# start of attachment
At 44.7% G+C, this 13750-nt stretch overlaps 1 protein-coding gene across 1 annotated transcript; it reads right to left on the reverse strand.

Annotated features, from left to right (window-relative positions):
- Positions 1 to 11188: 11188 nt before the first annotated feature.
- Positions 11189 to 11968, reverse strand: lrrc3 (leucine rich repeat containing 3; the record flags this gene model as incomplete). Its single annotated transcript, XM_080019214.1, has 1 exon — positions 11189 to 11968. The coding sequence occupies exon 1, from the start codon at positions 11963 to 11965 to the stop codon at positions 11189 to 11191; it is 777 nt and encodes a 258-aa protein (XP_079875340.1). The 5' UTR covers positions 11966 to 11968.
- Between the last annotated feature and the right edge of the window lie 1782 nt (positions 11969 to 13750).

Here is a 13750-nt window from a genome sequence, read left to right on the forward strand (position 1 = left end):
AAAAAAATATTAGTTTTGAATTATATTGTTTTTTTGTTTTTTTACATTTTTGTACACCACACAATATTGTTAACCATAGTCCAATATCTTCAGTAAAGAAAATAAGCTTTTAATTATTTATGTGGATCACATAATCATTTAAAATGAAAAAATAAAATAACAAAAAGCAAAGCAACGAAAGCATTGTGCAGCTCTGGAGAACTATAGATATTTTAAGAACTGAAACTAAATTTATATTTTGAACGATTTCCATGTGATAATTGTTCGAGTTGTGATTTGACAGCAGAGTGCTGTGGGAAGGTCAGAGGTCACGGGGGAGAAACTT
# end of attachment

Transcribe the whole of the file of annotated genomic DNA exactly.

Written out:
At 44.7% G+C, this 13750-nt stretch overlaps 1 protein-coding gene across 1 annotated transcript; it reads right to left on the reverse strand.

Annotated features, from left to right (window-relative positions):
- Positions 1 to 11188: 11188 nt before the first annotated feature.
- Positions 11189 to 11968, reverse strand: lrrc3 (leucine rich repeat containing 3; the record flags this gene model as incomplete). Its single annotated transcript, XM_080019214.1, has 1 exon — positions 11189 to 11968. The coding sequence occupies exon 1, from the start codon at positions 11963 to 11965 to the stop codon at positions 11189 to 11191; it is 777 nt and encodes a 258-aa protein (XP_079875340.1). The 5' UTR covers positions 11966 to 11968.
- Between the last annotated feature and the right edge of the window lie 1782 nt (positions 11969 to 13750).

Here is a 13750-nt window from a genome sequence, read left to right on the forward strand (position 1 = left end):
AAAAAAATATTAGTTTTGAATTATATTGTTTTTTTGTTTTTTTACATTTTTGTACACCACACAATATTGTTAACCATAGTCCAATATCTTCAGTAAAGAAAATAAGCTTTTAATTATTTATGTGGATCACATAATCATTTAAAATGAAAAAATAAAATAACAAAAAGCAAAGCAACGAAAGCATTGTGCAGCTCTGGAGAACTATAGATATTTTAAGAACTGAAACTAAATTTATATTTTGAACGATTTCCATGTGATAATTGTTCGAGTTGTGATTTGACAGCAGAGTGCTGTGGGAAGGTCAGAGGTCACGGGGGAGAAACTT